Siemens Industry, Inc. v. Great Midwest Insurance Company

Filing 61

OPINION AND ORDER re: 56 LETTER MOTION for Discovery Conference addressed to Magistrate Judge Stewart D. Aaron from Michael C. Delaney, Esq. dated May 23, 2024. LETTER MOTION to Compel Plaintiff to Produce Documents Requested at Depositions addressed to Magistrate Judge Stewart D. Aaron from Michael C. Delaney, Esq. dated May 23, 2024 filed by Great Midwest Insurance Company. For the foregoing reasons, GMIC's Letter Motion is GRANTED IN PART and DENIED IN PART. No later than June 21, 2024, Siemens shall produce the documents set forth above. SO ORDERED. (Signed by Magistrate Judge Stewart D. Aaron on 6/4/2024) (mml)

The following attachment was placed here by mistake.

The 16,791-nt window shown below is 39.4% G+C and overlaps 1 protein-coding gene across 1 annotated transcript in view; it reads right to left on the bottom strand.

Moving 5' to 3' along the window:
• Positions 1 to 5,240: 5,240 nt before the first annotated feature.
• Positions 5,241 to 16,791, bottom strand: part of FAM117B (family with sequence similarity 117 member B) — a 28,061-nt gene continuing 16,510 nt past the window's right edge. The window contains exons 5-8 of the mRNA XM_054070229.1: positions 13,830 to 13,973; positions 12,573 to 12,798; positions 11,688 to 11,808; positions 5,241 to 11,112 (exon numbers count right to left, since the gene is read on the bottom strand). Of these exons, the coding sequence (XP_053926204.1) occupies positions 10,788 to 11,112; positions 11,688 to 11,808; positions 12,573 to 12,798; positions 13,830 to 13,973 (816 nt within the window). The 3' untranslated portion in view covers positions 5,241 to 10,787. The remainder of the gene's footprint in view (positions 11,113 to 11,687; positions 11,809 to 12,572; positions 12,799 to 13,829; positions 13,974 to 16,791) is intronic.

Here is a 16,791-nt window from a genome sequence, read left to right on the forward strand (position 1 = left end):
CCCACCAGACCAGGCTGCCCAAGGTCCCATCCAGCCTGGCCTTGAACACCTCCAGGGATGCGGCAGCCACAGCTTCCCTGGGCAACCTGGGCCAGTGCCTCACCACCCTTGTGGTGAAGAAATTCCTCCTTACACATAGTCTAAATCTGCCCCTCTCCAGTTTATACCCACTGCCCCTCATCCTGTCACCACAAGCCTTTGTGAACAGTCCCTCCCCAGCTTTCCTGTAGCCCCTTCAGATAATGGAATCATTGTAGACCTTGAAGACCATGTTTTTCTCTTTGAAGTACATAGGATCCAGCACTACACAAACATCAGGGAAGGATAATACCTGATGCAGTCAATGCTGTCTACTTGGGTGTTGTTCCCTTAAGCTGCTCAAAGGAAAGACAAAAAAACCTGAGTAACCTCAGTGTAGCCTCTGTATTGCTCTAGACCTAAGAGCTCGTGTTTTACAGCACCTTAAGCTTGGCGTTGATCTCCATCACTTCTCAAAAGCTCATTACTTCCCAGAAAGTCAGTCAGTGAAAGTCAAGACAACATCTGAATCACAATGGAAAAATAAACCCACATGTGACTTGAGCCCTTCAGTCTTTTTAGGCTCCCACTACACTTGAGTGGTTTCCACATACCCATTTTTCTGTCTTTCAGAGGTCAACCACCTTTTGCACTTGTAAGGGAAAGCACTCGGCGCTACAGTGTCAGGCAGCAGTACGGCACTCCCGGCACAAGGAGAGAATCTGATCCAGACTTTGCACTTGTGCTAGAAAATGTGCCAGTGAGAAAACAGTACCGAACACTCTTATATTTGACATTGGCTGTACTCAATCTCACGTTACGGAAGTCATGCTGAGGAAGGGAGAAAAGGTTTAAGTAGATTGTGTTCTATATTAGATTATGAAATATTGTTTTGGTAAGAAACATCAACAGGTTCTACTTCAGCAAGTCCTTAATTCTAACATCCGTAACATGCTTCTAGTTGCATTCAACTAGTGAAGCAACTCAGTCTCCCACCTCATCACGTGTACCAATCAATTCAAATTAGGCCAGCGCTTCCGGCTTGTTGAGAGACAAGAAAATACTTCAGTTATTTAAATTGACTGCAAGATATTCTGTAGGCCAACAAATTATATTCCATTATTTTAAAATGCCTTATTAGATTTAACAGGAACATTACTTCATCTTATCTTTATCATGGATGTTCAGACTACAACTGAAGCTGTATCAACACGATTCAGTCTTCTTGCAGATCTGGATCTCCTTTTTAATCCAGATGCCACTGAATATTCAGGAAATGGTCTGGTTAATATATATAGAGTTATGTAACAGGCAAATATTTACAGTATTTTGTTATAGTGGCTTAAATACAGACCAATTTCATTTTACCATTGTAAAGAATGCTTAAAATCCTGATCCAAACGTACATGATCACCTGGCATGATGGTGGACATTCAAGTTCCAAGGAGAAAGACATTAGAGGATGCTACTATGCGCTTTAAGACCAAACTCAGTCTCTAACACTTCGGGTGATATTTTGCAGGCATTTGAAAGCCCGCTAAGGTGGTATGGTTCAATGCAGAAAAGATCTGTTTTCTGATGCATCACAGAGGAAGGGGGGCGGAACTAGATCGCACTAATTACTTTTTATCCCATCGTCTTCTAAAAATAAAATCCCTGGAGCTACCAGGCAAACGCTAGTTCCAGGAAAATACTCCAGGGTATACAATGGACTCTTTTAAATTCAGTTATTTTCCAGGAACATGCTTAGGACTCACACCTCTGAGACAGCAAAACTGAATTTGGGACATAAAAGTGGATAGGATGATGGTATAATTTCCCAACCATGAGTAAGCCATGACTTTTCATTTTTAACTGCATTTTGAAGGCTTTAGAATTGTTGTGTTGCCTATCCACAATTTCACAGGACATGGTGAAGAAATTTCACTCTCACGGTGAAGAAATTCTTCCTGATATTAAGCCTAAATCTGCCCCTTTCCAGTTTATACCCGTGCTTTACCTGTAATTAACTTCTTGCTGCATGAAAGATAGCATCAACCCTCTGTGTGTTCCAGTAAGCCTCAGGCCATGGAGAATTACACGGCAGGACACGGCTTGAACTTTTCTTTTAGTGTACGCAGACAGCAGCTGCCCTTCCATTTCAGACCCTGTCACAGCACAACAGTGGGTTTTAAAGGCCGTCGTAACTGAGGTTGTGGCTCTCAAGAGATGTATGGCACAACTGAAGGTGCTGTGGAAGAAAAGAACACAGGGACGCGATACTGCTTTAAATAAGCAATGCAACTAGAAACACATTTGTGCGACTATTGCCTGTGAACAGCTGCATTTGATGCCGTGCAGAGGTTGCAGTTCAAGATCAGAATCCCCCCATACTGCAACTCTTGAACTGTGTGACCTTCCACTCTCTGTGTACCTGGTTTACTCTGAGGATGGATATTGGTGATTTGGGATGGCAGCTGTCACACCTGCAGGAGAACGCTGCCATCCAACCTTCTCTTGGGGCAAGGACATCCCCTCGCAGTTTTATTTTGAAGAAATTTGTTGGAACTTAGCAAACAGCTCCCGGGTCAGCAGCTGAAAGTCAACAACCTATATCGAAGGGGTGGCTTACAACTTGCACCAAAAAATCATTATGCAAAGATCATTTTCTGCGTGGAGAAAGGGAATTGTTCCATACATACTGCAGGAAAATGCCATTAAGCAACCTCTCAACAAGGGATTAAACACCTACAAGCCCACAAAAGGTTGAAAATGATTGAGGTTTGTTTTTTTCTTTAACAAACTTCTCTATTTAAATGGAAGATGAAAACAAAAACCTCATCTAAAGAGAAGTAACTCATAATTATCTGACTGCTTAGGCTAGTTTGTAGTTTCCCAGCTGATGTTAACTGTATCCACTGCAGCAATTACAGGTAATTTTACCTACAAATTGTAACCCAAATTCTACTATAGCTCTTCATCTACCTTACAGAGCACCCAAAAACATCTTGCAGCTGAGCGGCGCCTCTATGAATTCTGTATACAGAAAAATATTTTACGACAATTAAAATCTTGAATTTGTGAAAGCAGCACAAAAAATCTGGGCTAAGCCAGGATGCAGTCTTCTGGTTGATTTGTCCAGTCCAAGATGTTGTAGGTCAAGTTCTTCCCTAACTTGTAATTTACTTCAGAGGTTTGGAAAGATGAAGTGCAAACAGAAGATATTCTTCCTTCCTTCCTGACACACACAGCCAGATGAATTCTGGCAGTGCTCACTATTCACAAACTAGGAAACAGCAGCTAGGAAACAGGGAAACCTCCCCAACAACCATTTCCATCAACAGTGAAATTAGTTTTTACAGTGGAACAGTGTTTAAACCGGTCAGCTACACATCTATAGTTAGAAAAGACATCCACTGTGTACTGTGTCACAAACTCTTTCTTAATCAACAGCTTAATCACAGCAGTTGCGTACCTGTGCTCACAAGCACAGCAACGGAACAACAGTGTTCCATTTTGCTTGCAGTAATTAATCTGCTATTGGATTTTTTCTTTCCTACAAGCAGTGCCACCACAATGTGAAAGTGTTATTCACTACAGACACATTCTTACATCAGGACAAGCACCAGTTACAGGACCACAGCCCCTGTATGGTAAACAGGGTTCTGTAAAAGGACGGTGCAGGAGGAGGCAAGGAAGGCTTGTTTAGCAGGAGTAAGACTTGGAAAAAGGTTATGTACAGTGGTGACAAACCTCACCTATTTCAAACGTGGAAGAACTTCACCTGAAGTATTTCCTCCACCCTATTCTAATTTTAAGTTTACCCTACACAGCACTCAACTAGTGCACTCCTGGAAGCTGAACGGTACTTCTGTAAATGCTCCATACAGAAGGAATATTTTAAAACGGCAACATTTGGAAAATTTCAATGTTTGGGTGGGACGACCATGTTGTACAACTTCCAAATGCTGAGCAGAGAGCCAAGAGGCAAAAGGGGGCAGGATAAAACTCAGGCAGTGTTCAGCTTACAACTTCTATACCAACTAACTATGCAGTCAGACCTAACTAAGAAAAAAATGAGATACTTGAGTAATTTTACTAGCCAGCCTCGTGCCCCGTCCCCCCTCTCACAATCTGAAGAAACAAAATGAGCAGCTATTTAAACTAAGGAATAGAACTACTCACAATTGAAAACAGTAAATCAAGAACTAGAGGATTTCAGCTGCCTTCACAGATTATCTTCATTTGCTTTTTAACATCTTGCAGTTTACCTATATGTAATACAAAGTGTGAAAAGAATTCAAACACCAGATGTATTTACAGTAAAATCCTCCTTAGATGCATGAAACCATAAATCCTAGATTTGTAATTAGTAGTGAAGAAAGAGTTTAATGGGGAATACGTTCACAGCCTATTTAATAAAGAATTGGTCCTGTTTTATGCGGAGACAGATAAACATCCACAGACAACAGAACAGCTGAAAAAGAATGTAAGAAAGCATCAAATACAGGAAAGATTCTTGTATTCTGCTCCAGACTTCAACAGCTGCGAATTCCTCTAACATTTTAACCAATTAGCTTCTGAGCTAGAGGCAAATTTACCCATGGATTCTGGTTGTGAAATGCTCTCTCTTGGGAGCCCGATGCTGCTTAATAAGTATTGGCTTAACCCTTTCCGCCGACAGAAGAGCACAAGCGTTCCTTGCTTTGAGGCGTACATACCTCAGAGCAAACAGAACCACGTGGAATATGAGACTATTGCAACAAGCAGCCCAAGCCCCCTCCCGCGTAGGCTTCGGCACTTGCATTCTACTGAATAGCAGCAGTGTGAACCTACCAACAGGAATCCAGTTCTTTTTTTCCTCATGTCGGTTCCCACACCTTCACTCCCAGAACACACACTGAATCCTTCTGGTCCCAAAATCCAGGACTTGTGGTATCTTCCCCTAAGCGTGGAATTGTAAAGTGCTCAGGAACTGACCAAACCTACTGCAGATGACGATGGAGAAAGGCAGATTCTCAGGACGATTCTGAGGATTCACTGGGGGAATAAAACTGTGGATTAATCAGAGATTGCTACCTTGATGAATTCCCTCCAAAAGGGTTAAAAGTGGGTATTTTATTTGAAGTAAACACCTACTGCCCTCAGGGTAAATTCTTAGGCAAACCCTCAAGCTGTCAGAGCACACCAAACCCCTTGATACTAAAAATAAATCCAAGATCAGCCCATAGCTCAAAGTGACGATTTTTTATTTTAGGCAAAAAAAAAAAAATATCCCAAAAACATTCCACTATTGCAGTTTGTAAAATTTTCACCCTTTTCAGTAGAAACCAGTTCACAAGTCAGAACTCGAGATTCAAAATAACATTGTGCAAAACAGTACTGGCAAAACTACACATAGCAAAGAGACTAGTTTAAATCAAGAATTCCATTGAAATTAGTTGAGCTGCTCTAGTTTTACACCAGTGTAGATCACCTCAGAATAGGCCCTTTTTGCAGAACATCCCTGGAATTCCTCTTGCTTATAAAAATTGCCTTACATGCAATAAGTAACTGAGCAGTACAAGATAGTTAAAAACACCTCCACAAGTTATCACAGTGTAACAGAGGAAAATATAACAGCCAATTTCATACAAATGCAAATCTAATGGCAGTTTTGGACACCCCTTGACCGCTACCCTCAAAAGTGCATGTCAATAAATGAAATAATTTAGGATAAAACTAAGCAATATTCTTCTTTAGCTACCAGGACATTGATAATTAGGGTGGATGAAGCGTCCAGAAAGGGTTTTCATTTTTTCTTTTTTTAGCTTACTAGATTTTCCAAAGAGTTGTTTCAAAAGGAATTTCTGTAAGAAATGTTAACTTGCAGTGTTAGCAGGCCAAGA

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UNITED STATES DISTRICT COURT SOUTHERN DISTRICT OF NEW YORK 06/04/2024 Siemens Industry, Inc., Plaintiff, -against- 1:23-cv-05046 (JHR) (SDA) OPINION AND ORDER Great Midwest Insurance Company, Defendant. STEWART D. AARON, United States Magistrate Judge: Pending before the Court is the remaining portion of a letter motion filed by Defendant/Counterclaimant Great Midwest Insurance Company (“GMIC”) seeking to compel Plaintiff/Counter-defendant Siemens Industry, Inc. (“Siemens”) to produce documents pursuant to requests that GMIC made at the depositions of four Siemens’ witnesses (the “Letter Motion”).1 (Def.’s 5/23/24 Ltr. Mot., ECF No. 56.) For the reasons set forth below, GMIC’s Letter Motion is GRANTED IN PART and DENIED IN PART. BACKGROUND On September 19, 2023, the Honorable Jennifer H. Rearden entered a scheduling order setting a deadline of January 17, 2024, for the completion of fact discovery. (9/19/23 Scheduling Order, ECF No. 19, ¶ 9(b).) On December 26, 2023, Judge Rearden entered an order extending the deadline for the completion of fact discovery until April 17, 2024, stating that “[t]he fact . . . As Siemens notes in its opposition letter, there are 102 such requests. (Pl.’s 5/29/24 Opp’n Ltr., ECF No. 58, at 2.) However, since Siemens already produced documents responsive to 14 of the requests (see id. at 3 n.5), there presently are 88 requests in dispute. 1 discovery deadline[] will not be further extended absent extraordinary circumstances.” (12/26/23 Order, ECF No. 26; see also 12/26/23 Am. Scheduling Order, ECF No. 27, ¶ 9(b).) On April 15, 2024, two days before the fact discovery deadline, GMIC filed a letter motion addressed to the undersigned 2 seeking (1) to extend the deadline for the completion of fact discovery, and (2) to compel Siemens to produce Steven R. Shamash, Esq. (“Shamash”) as a fact witness for a deposition. (Def.’s 4/15/24 Ltr. Motion, ECF No. 48, at 1.) GMIC argued, among other things, that Siemens had produced 28,597 pages of documents on April 12, 2024, and that GMIC needed additional time to complete its review of such documents and to complete depositions. (Id. at 4.) After holding a telephone conference (4/25/24 Minute Entry), on April 25, 2024, the Court issued an Order extending the fact discovery deadline until May 24, 2024, for two limited purposes: [1] Defendant may take seven hours of additional Rule 30(b)(6) deposition testimony of [Siemens] with respect to the matters set forth in Paragraphs 4 through 23, and 26, of the Notice of Deposition (ECF No. 50-1), but limited to the scope and/or contents of the documents produced on April 12, 2024; and [2] [GMIC] may take the deposition of [Shamash] limited to a period of three hours regarding any nonprivileged matter that is relevant to any claim or defense. (4/25/24 Order, ECF No. 53.) Prior to the Court’s April 25 Order extending the fact discovery deadline, GMIC took two depositions—i.e., the deposition of Siemens’ Rule 30(b)(6) designee Mr. Gombeleski on April 15, 2024, and the deposition of Mr. Gerbasio on April 17, 2024. (Def.’s 5/23/24 Ltr. Mot. at 2.) On April 16, 2024, GMIC sent a letter containing 58 document requests that were “made at the [Gombeleski Rule 30(b)(6)] deposition.” (Def.’s Apr. 16 Req. Ltr., ECF No. 56-2, at PDF pp. 5On March 26, 2024, District Judge Rearden had issued an Amended Order of Reference, which assigned to the undersigned general pretrial supervision of this case. (Am. Order of Reference, ECF No. 36.) 2 2 7.) On April 19, 2024, GMIC sent a letter containing 25 document requests that were “made at the [Gerbaiso] deposition.” (Def.’s Apr. 19 Req. Ltr., ECF No. 56-2, at PDF pp. 8-9.) Thereafter, as explained below, GMIC took the two depositions authorized by the Court’s April 25, 2024 Order. On May 21, 2024, GMIC took the deposition of Mr. Shamash and that same day made an additional document request to Siemens by e-mail. (Def.’s May 21 Req. E-Mail, ECF No. 56-2, at PDF p. 10.) On May 23, 2024, GMIC took another Siemens’ Rule 30(b)(6) designee deposition, this time of Mr. Gerbasio, and that same day, made 18 more document requests by e-mail that were “based upon the documents discussed as well as the witness’s testimony regarding the existence of certain documents that have not been produced to date.” (Def.’s May 23 Req. E-Mail, ECF No. 56-2, at PDF pp. 11-12.) GMIC states that for each of these four depositions “counsel for GMIC requested the production of certain documents – most in response to testimony about the existence of such documents[.]” (Def.’s 5/23/24 Ltr. Mot. at 2 (emphasis added).) On May 23, 2024, GMIC filed the Letter Motion before the Court. (Def.’s 5/23/24 Ltr. Mot.) On May 24, 2024, the Court scheduled the deadlines for Siemens to file its opposition and for GMIC to file its reply, if any. (5/24/24 Order, ECF No. 57.) The Court also ordered GMIC to email its Chambers the “full transcripts of the depositions that serve as the basis for its additional requests for production referenced in its Letter Motion” no later than May 29, 2024. (Id.) On May 29, 2024, GMIC complied with the Court’s Order 3 and Siemens filed its opposition letter. (Pl.’s 5/29/24 Opp’n Ltr.) On May 30, 2024, GMIC filed its reply. (Def.’s 5/30/24 Reply, ECF No. 59.) The Court received four deposition transcripts via e-mail. (4/15/24 Golembeski Rule 30(b)(6) Dep.; 4/17/24 Gerbasio Dep.; 5/21/24 Shamash Dep.; 5/23/24 Gerbasio Rule 30(b)(6) Dep.) On June 4, 2024, the Court received the certified transcript via email for Mr. Shamash’s deposition. (5/21/24 Shamash Dep.) 3 3 LEGAL STANDARDS “A district court has wide latitude to determine the scope of discovery[.]” In re Agent Orange Prod. Liability Litig., 517 F.3d 76, 103 (2d Cir. 2008). Rule 26 of the Federal Rules of Civil Procedure prescribes the bounds of discovery that a party may obtain, as follows: [A]ny nonprivileged matter that is relevant to any party’s claim or defense and proportional to the needs of the case, considering the importance of the issues at stake in the action, the amount in controversy, the parties’ relative access to relevant information, the parties’ resources, the importance of the discovery in resolving the issues, and whether the burden or expense of the proposed discovery outweighs its likely benefit. Fed. R. Civ. P. 26(b)(1). For any disclosure or request for production made under Rule 26(a), the producing party “must supplement or correct its disclosure or response”: (A) in a timely manner if the party learns that in some material respect the disclosure or response is incomplete or incorrect, and if the additional or corrective information has not otherwise been made known to the other parties during the discovery process or in writing; or (B) as ordered by the court. Fed. R. Civ. P. 26(e)(1)(A)-(B). Rule 34 of the Federal Rules of Civil Procedure permits a party to request documents or electronically stored information within the other party’s “possession, custody, or control[.]” Fed. R. Civ. P. 34(a)(1). To make such a request, the requesting party must follow the procedure set forth in Rule 34. See Fed. R. Civ. P. 34(b)(1)(A)-(C). After being served with the request, the recipient has 30 days to respond to each requested item, object, and produce responsive documents. Fed. R. Civ. P. 34(b)(2)(A)-(E). “In order to be timely, [a party’s] discovery demands had to be received at least 30 days prior to the close of discovery[.]” Eng v. Blood, No. 9:04-CV- 4 01146 (NAM) (GHL), 2008 WL 2788894, at *9 (N.D.N.Y. July 17, 2008) (citing Fed. R. Civ. P. 34(b)(2)(A)). Rule 37 of the Federal Rules of Civil Procedure permits parties to seek an order compelling disclosure or discovery, including production documents due to a party’s “fail[ure] to produce documents[.]” Fed. R. Civ. P. 37(a)(3)(iv). “A party ordinarily must file a motion to compel before the close of discovery and if it fails to do so, the motion will be deemed untimely.” Owen v. No Parking Today, Inc., 280 F.R.D. 106, 112 (S.D.N.Y. 2011) (“having been inexcusably delinquent and misleading in complying with its own discovery obligations, defendant is in no position to call upon the discretion of the Court to impose a new discovery burden on plaintiff.”) (emphasis in original). “Rule 37 does not establish a deadline for the filing of a motion to compel; rather, that deadline is prescribed by Rule 16, which requires the district court to establish a scheduling order limiting the time to file motions and complete discovery.” Casagrande v. Norm Bloom & Sons, LLC, No. 3:11-CV-01918 (CSH), 2014 WL 5817562, at *2 (D. Conn. Nov. 10, 2014) (citing Fed. R. Civ. P. 16(b)); see also Fed. R. Civ. P. 16(b)(4) (“A schedule may be modified only for good cause and with the judge’s consent.”). “Where a party is aware of the existence of documents or other information before the close of discovery and propounds requests after the deadline has passed, those requests should be denied.” Gucci Am., Inc. v. Guess?, Inc., 790 F. Supp. 2d 136, 140 (S.D.N.Y. 2011). The “primary consideration” in determining whether good cause has been shown “is whether the moving party can demonstrate diligence.” Kassner v. 2nd Ave. Delicatessen Inc., 496 F.3d 229, 244 (2d Cir. 2007). 5 DISCUSSION GMIC has not been diligent in taking discovery in this case. Kassner, 496 F.3d at 244. Judge Rearden was clear that the April 17 fact discovery deadline would not be extended “absent extraordinary circumstances,” yet GMIC elected to schedule its first depositions on April 16 and 17. In context, GMIC’s first request for production of documents was dated November 6, 2023. (Def.’s First Set of Req. to Produce Docs., ECF No. 58-1.) GMIC waited five months to inquire about these requests until the depositions that were scheduled for mid-April, despite being aware that as of late-December, GMIC would have to demonstrate “extraordinary circumstances” for an extension of the fact discovery deadline if any response was insufficient.4 (See 12/26/23 Order; 12/26/23 Am. Scheduling Order ¶ 9(b).) This Court’s April 25 Order permitted GMIC to take additional Rule 30(b)(6) deposition testimony of Siemens after the April 17 fact discovery deadline, but limited such testimony to the scope and/or contents of the documents produced by Siemens on April 12, 2024. (4/25/24 Order.) The April 25 Order was not an invitation for GMIC to request additional documents. Because GMIC did not timely serve its document requests, and given GMIC’s lack of diligence, its motion to compel could be denied in its entirety.5 See Wingates, LLC v. GMIC contends that it was “logical and proper that [it] would make these follow-up requests at the depositions in response to testimony from Siemens’ witnesses.” (Def.’s 5/30/24 Reply at 3.) Even if this contention is accurate, GMIC should not have waited until the eve of the discovery deadline so as to necessarily render its follow-up requests as untimely. 4 Failure to serve discovery requests within the time prescribed for responses is sufficient to deny those requests as untimely. See, e.g., Joye v. PSCH, Inc., No. 14-CV-03809 (AT) (HBP), 2016 U.S. Dist. LEXIS 72764, at *11 n.2 (S.D.N.Y. June 3, 2016) (denying motion for reconsideration where plaintiff sought an order compelling defendant to respond to new document requests within 30 days and to comply with postdeposition demands, which would require an extension of the discovery deadline); Jones v. Hirschfeld, No. 01-CV-07585 (PKL), 2003 WL 21415323, at *4 n.13 (S.D.N.Y. June 19, 2003) (a “discovery deadline date is 5 6 Commonwealth Ins. Co. of Am., 21 F. Supp. 3d 206, 215 (E.D.N.Y. 2014) (citing Trebor Sportswear Co., Inc. v. The Limited Stores, Inc., 865 F.2d 506, 511 (2d Cir. 1989)) ("The Second Circuit has . . . held that the discovery period should not be extended when a party has had ample opportunity to pursue the evidence during discovery.”), aff’d, 626 F. App’x 316 (2d Cir. 2015); Gucci Am., Inc., 790 F. Supp. 2d at 140 (denying motion to compel served three weeks after close of fact discovery as untimely where moving party had notice of opposing party’s objections); Fed. R. Civ. P. 26(b)(2)(C)(ii) (court “must” limit scope of discovery where “the party seeking discovery has had ample opportunity to obtain the information by discovery in the action”); Farb v. Baldwin Union Free Sch. Dist., No. 05-CV-00596 (JS) (ETB), 2007 U.S. Dist. LEXIS 32844, at *2-3 (E.D.N.Y. May 4, 2007) (denying motion to compel where it was “obvious from the submissions by [] counsel that there was a last minute flurry of activity during the final two weeks of April in a vain effort to complete discovery . . . [t]he [party] had five months to raise this issue in a timely fashion and failed to do so.”). However, considering principles of proportionality, see Fed. R. Civ. P. 26(b)(1), the Court, in its discretion, finds that GMIC is entitled to production of certain documents that it requested. Having considered the parties’ submissions, as well as all of the transcripts of the depositions referenced in footnote 3, supra, the Court hereby ORDERS that Siemens shall produce non-privileged documents, if any, responsive to the following requests: 1. The 20 requests that GMIC offered as a “compromise” in its opposition letter (Pl.’s 5/29/24 Opp’n Ltr. at 3 nn.3 & 4), i.e.: the date on which discovery should be complete; it is not the last date on which a party can serve discovery requests.”). 7 2. 3. a. April 16, 2024 Request Nos. 8-9, 12-13, 31, 34, 38 & 42; b. April 19, 2024 Request Nos. 5, 9, 10, 21-22 & 24; c. May 21, 2024 Request No. 1; and d. May 23, 2024 Request Nos. 3, 8-9, 14-15. The following 8 requests that GMIC requested from the Letter Motion: a. April 16, 2024 Request Nos. 3, 17, 28, 29, 57; 6 b. May 23, 2024 Request Nos. 10-12. All documents responsive to any requests that are the subject of GMIC’s Letter Motion that Siemens intends to use at trial, as would be required by Siemens’ Rule 26(e) supplementation obligations. 4. Any documents that Siemens has learned were not produced in response to GMIC’s First Set of Requests to Produce Documents, so as to render Siemens’ prior responses incomplete in some material respect. See Fed. R. Civ. P. 26(e)(1)(A). CONCLUSION For the foregoing reasons, GMIC’s Letter Motion is GRANTED IN PART and DENIED IN PART. No later than June 21, 2024, Siemens shall produce the documents set forth above. SO ORDERED. Dated: New York, New York June 4, 2024 ______________________________ STEWART D. AARON United States Magistrate Judge With respect to April 16, 2024 Request No. 57, Siemens shall produce back-up documents only if such documents have been already gathered and maintained by Siemens in a separate folder or file. 6 8